- Odds of a Fed rate hike this month shrink to 2 percent
- Yellen’s ‘coming months’ phrase omitted from speech text
In the end, gold capped its first back-to-back gain in almost three weeks as investors reconsidered an initial hawkish reading of Federal Reserve Chair Janet Yellen’s speech.
Yellen called additional gradual interest-rate increases appropriate without specifying precise timing, sending gold prices swinging. Her comments, in a text prepared for a speech Monday, were less specific than previous remarks in describing when she thought the Fed should raise rates again. On May 27, she said an increase would likely be appropriate in “coming months.”
The odds of the Fed raising rates in July fell to about 24 percent Monday after Yellen’s remarks, less than half the level of a week ago, Fed funds futures show. Gold rallied the most since mid-March on Friday after a report showed the U.S. economy created the fewest jobs last month in almost six years, sending the dollar lower and boosting demand for the metal as a haven.
“She’s saying they’re going tighten at some point, but she very definitely stopped short of saying they’re going to do it in July,” Bart Melek, the head of commodity strategy at TD Securities in Toronto, said a telephone interview. “As far as the market is concerned, tightening is a risk, but she didn’t convince us that it’s going to happen imminently.”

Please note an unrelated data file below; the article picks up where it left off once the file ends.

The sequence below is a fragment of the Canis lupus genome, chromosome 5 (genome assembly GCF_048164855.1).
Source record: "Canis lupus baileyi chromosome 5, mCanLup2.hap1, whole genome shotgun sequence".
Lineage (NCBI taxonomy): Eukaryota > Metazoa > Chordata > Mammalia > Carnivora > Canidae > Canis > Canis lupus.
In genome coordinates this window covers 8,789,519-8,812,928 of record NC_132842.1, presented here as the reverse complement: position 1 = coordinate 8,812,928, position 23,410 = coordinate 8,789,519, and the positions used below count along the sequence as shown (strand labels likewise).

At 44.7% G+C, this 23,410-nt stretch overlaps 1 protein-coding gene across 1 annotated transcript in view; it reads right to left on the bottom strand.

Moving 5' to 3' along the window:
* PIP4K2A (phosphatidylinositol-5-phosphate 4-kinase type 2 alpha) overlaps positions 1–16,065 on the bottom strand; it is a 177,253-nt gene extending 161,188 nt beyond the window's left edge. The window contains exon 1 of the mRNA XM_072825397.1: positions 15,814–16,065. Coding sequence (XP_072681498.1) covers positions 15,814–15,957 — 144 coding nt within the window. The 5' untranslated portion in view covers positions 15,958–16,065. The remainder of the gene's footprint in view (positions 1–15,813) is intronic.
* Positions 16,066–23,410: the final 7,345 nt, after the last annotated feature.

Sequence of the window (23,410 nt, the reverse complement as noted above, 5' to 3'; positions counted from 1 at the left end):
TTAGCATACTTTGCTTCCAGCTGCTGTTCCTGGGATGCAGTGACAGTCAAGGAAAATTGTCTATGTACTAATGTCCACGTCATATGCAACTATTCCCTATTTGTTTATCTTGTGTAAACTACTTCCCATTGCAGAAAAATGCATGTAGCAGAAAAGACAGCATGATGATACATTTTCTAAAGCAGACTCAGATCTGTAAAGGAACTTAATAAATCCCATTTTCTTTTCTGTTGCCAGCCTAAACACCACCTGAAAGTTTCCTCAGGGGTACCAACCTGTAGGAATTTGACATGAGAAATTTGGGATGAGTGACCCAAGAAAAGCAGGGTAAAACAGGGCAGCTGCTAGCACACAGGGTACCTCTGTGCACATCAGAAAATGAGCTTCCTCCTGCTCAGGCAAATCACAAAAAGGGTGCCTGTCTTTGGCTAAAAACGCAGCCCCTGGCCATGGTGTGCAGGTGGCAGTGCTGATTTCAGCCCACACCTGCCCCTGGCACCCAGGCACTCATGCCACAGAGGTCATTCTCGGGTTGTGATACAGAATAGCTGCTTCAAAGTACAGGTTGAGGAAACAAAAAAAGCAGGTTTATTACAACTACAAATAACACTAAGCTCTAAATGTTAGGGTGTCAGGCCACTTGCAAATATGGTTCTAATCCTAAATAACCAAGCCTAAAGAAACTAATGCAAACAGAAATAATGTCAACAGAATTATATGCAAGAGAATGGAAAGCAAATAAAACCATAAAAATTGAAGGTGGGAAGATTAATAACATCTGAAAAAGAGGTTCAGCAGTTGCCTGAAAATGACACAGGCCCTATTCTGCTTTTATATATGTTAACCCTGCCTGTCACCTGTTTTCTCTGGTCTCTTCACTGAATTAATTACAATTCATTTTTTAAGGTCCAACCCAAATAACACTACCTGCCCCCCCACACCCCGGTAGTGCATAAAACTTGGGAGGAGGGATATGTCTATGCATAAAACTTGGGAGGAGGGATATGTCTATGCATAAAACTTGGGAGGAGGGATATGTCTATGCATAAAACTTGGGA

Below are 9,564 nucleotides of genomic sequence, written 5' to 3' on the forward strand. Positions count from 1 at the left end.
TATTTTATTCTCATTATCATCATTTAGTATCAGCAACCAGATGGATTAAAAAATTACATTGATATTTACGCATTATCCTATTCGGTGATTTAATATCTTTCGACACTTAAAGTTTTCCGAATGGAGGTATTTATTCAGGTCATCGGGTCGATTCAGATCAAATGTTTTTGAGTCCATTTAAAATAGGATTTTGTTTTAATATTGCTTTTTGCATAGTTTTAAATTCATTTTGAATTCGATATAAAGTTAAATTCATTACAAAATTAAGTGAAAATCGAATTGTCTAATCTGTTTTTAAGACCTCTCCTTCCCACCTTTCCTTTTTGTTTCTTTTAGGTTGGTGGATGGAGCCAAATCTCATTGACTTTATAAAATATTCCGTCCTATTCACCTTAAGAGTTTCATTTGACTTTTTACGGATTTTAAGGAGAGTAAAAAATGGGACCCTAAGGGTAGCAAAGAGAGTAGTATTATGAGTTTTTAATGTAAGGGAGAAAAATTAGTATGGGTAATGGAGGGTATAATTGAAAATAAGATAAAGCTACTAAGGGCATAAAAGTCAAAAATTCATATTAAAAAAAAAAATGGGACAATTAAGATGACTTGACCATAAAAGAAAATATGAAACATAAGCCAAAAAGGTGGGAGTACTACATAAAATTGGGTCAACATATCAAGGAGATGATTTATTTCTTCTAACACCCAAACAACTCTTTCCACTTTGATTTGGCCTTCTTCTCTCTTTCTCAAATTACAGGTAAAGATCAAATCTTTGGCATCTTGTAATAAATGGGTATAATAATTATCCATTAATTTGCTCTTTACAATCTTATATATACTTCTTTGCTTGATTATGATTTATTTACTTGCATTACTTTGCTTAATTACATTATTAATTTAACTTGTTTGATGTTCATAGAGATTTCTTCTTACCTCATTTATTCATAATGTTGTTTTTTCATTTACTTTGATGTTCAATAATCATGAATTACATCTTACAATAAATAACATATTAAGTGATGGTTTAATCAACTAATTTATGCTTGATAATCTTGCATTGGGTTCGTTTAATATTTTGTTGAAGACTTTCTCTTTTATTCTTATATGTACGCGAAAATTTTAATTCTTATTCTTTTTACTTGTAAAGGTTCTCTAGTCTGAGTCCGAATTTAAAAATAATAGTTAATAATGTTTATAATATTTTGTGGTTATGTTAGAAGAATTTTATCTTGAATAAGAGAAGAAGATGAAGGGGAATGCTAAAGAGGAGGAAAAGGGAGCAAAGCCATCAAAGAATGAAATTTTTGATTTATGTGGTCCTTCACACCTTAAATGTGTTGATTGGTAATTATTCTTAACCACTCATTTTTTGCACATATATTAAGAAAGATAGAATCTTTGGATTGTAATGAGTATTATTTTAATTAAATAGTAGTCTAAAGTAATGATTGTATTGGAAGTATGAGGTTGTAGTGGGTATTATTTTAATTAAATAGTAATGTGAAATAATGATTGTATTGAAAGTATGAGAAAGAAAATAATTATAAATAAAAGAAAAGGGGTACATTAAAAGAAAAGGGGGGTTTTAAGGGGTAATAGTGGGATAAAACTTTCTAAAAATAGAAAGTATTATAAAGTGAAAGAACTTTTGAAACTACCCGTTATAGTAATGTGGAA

Gold futures for August delivery added 0.4 percent to settle at $1,247.40 an ounce at 1:40 p.m. on the Comex in New York, extending Friday’s 2.5 percent advance. That takes this year’s gain to 18 percent.
Prices jumped the most in 11 weeks Friday, after the U.S. added the fewest workers in almost six years, raising doubts the economy is strong enough to withstand tighter monetary policy. Low rates boost the investment appeal of precious metals because they don’t offer yields or dividends.
“Yellen has been a catalyst for a lot of movement in gold,” Michael Smith, the president of T&K Futures & Options in Port St. Lucie, Florida, said in a telephone interview before Yellen’s speech. “People are wondering how is she going to raise rates when things aren’t really going so hot.”
- Traders assigned a 2 percent probability that the Fed will raise rates this month, compared with 30 percent a week earlier, Fed Funds futures show.
- Holdings in gold-backed exchange-traded funds rose 6.2 metric tons to 1,858.2 tons as of Friday, the highest since November 2013, data compiled by Bloomberg show.
- A gauge of 14 senior global gold producers gained 0.9 percent, as Newcrest Mining Ltd. climbed 12 percent in Sydney.
- Silver futures also rose on the Comex, while palladium and platinum futures gained on the New York Mercantile Exchange.